Monday, May 22, 2017

Hsieh Forbes Column: 3 Big Questions About AI-Guided Medicine

My latest Forbes piece is out, continuing last month's theme on artificial intelligence in medicine. It's entitled, "3 Big Questions About AI-Guided Medicine".

In particular, the three questions are:

1. Who will control (and have access to) individual patient data?

2. Will we know how the AIs arrive at their diagnoses and recommendations?

3. What will the AIs optimize for?

For more details on each, see the full text of "3 Big Questions About AI-Guided Medicine".


Sunday, April 30, 2017

Hsieh Forbes Column: "AI In Medicine: Rise Of The Machines"

My new Forbes column is now out: "AI In Medicine: Rise Of The Machines".

If current trends continue, medical care change over the next 20 years just as much as internet has changed life between 1997 and today.

Friday, March 31, 2017

Hsieh Forbes Column: Doctors Should Not Record Immigration Status Nor Gun Ownership

My latest Forbes column is now out: "Doctors Should Not Record Immigration Status Nor Gun Ownership In Patient Charts".

Patients routinely disclose sensitive personal data to their physicians. Doctors can and should be mindful of information that might someday be used against their patients by unscrupulous government authorities.

In particular, with increasing use of electronic medical records that can be data-mined by those with access, physicians can help protect the doctor-patient relationship by leaving some information out of the records.

Related earlier piece, “Why Doctors Should Not Ask Their Patients About Guns.”


Monday, February 27, 2017

Hsieh Forbes Column: People Confound Experts: Three Paradoxes Of Health And Human Behavior

My latest Forbes column is now out, "People Confound Experts: Three Paradoxes Of Health And Human Behavior".

I discuss three counter-intuitive or paradoxical results from recent health policy research, in which patients don't respond in the way that experts might have predicted.

For example: If you have a serious heart problem, you might do better if the top cardiologists are out of town.

For more details, see the full piece, "People Confound Experts: Three Paradoxes Of Health And Human Behavior"!

Monday, January 30, 2017

Hsieh Forbes Column: Health Freedom For Everyone, Not Just Women

My latest Forbes column is now out, "Health Freedom For Everyone, Not Just Women".

My basic theme is that free-market reforms (not government-run health care) will best protect our medical freedoms.

From the article:
I support abortion rights and reproductive freedom rights. I love that many participants in the marches don’t want the government dictating which medical procedures women may or may not receive.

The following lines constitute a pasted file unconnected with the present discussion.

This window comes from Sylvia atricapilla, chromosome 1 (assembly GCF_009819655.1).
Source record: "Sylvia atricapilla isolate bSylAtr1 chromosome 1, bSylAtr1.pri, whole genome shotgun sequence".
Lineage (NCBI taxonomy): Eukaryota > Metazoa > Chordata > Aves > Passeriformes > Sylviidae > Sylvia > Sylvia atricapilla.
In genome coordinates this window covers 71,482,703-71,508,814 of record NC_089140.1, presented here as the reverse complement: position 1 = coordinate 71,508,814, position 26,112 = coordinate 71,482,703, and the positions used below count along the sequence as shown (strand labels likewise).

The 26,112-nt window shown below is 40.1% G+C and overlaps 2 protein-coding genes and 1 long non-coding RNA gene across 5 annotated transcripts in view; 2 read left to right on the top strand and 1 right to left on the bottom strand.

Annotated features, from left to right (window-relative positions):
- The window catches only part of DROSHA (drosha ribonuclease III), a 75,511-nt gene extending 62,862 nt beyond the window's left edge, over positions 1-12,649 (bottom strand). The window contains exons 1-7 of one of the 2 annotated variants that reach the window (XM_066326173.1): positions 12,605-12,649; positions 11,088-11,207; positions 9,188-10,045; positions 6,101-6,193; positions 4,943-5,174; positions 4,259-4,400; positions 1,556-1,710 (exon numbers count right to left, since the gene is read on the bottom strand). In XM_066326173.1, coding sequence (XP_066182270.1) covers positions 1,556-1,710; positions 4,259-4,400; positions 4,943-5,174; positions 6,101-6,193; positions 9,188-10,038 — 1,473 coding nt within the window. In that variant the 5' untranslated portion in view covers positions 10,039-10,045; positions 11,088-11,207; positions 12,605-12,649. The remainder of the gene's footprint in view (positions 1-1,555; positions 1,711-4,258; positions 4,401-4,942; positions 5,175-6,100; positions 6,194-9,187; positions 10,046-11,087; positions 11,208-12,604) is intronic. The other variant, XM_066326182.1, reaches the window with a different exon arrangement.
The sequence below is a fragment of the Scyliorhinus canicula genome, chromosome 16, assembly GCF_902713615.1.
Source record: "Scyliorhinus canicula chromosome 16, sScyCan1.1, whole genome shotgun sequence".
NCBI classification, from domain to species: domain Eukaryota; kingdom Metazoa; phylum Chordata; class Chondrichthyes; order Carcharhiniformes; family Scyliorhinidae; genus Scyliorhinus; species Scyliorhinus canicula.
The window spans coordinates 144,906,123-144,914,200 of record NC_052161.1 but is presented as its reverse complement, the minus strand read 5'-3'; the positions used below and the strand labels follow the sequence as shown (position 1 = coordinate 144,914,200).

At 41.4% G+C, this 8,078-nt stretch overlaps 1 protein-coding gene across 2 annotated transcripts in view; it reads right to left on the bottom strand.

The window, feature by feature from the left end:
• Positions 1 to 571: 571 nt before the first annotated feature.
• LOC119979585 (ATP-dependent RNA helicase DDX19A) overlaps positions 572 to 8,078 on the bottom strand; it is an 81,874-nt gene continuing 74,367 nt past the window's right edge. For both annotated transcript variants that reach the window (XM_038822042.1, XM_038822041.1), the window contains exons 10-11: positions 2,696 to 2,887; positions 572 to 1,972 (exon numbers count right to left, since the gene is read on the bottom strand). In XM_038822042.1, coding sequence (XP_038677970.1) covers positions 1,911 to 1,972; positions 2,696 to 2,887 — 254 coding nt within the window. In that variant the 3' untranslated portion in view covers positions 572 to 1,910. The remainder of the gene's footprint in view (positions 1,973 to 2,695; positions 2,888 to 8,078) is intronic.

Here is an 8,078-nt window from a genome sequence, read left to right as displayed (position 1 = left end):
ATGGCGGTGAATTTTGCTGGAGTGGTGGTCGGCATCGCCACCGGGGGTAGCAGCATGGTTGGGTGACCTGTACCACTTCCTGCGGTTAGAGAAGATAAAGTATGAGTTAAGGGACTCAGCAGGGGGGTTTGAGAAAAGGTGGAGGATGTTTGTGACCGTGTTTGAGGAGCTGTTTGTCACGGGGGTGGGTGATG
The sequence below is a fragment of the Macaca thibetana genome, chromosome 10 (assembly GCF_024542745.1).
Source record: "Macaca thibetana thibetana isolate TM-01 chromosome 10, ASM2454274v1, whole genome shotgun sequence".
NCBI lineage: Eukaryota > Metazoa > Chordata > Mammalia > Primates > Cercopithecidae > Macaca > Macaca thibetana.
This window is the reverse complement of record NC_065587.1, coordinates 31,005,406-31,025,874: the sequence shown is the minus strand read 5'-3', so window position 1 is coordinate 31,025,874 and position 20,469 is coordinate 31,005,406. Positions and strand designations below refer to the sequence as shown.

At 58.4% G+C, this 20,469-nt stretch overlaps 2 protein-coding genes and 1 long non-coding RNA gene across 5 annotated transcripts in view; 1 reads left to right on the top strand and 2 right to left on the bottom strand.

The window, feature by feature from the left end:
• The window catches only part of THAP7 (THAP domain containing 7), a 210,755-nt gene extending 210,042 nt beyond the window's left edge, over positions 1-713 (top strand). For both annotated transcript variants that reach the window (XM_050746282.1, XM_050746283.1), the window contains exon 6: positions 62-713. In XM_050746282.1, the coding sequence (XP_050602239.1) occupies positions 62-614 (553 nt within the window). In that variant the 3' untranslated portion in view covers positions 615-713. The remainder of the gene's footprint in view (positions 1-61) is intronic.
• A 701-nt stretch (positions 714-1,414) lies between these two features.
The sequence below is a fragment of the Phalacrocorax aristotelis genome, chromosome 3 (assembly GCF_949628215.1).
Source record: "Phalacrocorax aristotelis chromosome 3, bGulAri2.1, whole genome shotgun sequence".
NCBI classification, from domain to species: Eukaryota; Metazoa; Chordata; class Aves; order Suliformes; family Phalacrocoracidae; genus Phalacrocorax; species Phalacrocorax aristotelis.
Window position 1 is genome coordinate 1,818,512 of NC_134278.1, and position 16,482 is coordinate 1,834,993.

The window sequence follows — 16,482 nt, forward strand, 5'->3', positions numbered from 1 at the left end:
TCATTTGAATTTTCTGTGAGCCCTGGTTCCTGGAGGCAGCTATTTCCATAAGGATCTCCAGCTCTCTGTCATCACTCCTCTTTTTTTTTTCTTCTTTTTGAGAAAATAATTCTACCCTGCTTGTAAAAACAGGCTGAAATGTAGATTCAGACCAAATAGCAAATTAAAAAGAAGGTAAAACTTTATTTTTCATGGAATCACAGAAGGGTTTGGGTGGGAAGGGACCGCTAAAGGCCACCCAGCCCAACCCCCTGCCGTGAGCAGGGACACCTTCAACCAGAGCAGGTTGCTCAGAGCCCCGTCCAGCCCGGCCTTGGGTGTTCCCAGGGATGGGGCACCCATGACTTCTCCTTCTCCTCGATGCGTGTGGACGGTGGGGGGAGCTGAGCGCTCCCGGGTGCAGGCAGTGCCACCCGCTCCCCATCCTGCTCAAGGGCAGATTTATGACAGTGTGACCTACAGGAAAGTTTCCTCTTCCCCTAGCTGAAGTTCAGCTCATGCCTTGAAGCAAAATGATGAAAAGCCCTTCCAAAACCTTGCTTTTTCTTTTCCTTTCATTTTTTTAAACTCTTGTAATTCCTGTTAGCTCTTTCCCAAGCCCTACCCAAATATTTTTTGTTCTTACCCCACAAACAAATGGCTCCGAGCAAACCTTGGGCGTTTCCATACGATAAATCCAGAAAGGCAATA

I also hope that people recognize that government-run health care will inevitably mean government controlling which medical procedures patients may or may not receive. Whenever “somebody else” pays for your health care, inevitably “somebody else” will decide what health care you do (or do not) receive.
For more details, see the full text of "Health Freedom For Everyone, Not Just Women".



Tuesday, January 10, 2017

The Evolution Of Radiology

Dr. James Chang: "The evolution of radiology".

Yup, this seems about right! (Click on image to see full size version.)


Thursday, December 29, 2016

Hsieh Forbes Column: No, The Government Should Not Provide Health Insurance For All Americans

My latest Forbes piece is now out, "No, The Government Should Not Provide Health Insurance For All Americans".

I discuss a proposal from conservative health policy analyst James Capretta in which he argues, "The GOP Should Provide Health Insurance for All Americans". And I propose some alternative free-market approaches that we can start implementing in 2017.

For more details, see the full text of "No, The Government Should Not Provide Health Insurance For All Americans".

And Happy New Year to all our supporters and subscribers!

Monday, November 28, 2016

Hsieh Forbes Column: UK Vs US Aortic Aneurysm Deaths

My latest Forbes pieces is now out: "Patients With Aortic Aneurysms More Likely To Die In The UK Than The US".

I discuss a recent New England Journal of Medicine study which showed that if you have an abdominal aortic aneurysm (aka "AAA") in the US vs the UK, the UK patients have to wait longer for surgery, and the aneurysms don't get repaired until they are larger (and more at risk of rupture.)

The researchers conclude: "Rates of aneurysm rupture and aneurysm-related death were significantly higher in England than in the United States".

I also cover three natural follow-up questions:

1) Were US surgeons jeopardizing their patients by operating more aggressively than UK surgeons?

2) Did the UK nationalized health system contribute to the lower rates of appropriate surgery in the UK?

3) Will US government policies incentivize American surgeons towards more — or less — appropriate treatments?

For more details, read the full text of "Patients With Aortic Aneurysms More Likely To Die In The UK Than The US".